There is little to go on: a piece of rope, a scrap of wool, a bit of gravel, an unexpected connection between the victims. And Harry will soon come to understand that he is dealing with a psychopath for whom “insanity is a vital retreat,” someone who will put him to the test—in both his professional and personal lives—as never before.
Phantom (#9): When Harry left Oslo again for Hong Kong—fleeing the traumas of life as a cop—he thought he was there for good. But then the unthinkable happened. The son of the woman he loved, lost, and still loves is arrested for murder: Oleg, the boy Harry helped raise but couldn\'t help deserting when he fled. Harry has come back to prove that Oleg is not a killer. Barred from rejoining the police force, he sets out on a solitary, increasingly dangerous investigation that takes him deep into the world of the most virulent drug to ever hit the streets of Oslo (and the careers of some of the city\'s highest officials), and into the maze of his own past, where he will find the wrenching truth that finally matters to Oleg, and to himself.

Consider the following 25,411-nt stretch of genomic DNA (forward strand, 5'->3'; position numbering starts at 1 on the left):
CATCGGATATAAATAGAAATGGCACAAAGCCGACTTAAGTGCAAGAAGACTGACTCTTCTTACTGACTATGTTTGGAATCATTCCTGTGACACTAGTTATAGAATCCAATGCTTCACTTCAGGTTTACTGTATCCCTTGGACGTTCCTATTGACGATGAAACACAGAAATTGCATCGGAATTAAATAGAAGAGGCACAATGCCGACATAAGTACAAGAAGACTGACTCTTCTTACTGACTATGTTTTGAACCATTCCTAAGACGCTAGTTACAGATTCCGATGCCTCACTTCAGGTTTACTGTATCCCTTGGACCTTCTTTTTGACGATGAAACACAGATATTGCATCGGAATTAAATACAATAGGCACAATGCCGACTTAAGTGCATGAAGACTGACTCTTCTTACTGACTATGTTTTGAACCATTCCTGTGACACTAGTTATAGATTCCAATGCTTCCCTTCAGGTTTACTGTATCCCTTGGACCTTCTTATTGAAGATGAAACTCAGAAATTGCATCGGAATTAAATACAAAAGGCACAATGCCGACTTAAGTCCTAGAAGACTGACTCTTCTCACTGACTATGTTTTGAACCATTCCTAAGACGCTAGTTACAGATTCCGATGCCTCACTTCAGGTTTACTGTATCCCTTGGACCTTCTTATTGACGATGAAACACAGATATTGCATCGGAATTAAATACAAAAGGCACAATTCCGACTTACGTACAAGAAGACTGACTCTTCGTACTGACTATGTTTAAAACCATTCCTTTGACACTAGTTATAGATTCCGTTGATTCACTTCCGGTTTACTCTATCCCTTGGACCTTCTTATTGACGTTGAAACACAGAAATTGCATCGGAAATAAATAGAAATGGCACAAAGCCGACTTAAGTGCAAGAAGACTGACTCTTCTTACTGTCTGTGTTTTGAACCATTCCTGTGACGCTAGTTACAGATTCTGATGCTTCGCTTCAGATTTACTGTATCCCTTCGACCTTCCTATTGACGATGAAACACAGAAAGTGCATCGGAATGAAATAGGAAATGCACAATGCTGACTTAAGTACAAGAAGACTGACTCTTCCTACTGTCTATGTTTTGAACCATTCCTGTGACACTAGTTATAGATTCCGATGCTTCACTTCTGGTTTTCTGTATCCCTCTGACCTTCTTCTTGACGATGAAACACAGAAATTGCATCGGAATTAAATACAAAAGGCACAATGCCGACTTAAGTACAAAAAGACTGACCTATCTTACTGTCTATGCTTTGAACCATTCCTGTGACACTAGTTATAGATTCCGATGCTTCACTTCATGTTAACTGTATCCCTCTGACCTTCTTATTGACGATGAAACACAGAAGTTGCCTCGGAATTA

Headhunters: Roger Brown is a corporate headhunter, and he’s a master of his profession. But one career simply can’t support his luxurious lifestyle and his wife’s fledgling art gallery. At an art opening one night he meets Clas Greve, who is not only the perfect candidate for a major CEO job, but also, perhaps, the answer to his financial woes: Greve just so happens to mention that he owns a priceless Peter Paul Rubens painting that’s been lost since World War II—and Roger Brown just so happens to dabble in art theft. But when he breaks into Greve’s apartment, he finds more than just the painting. And Clas Greve may turn out to be the worst thing that’s ever happened to Roger Brown.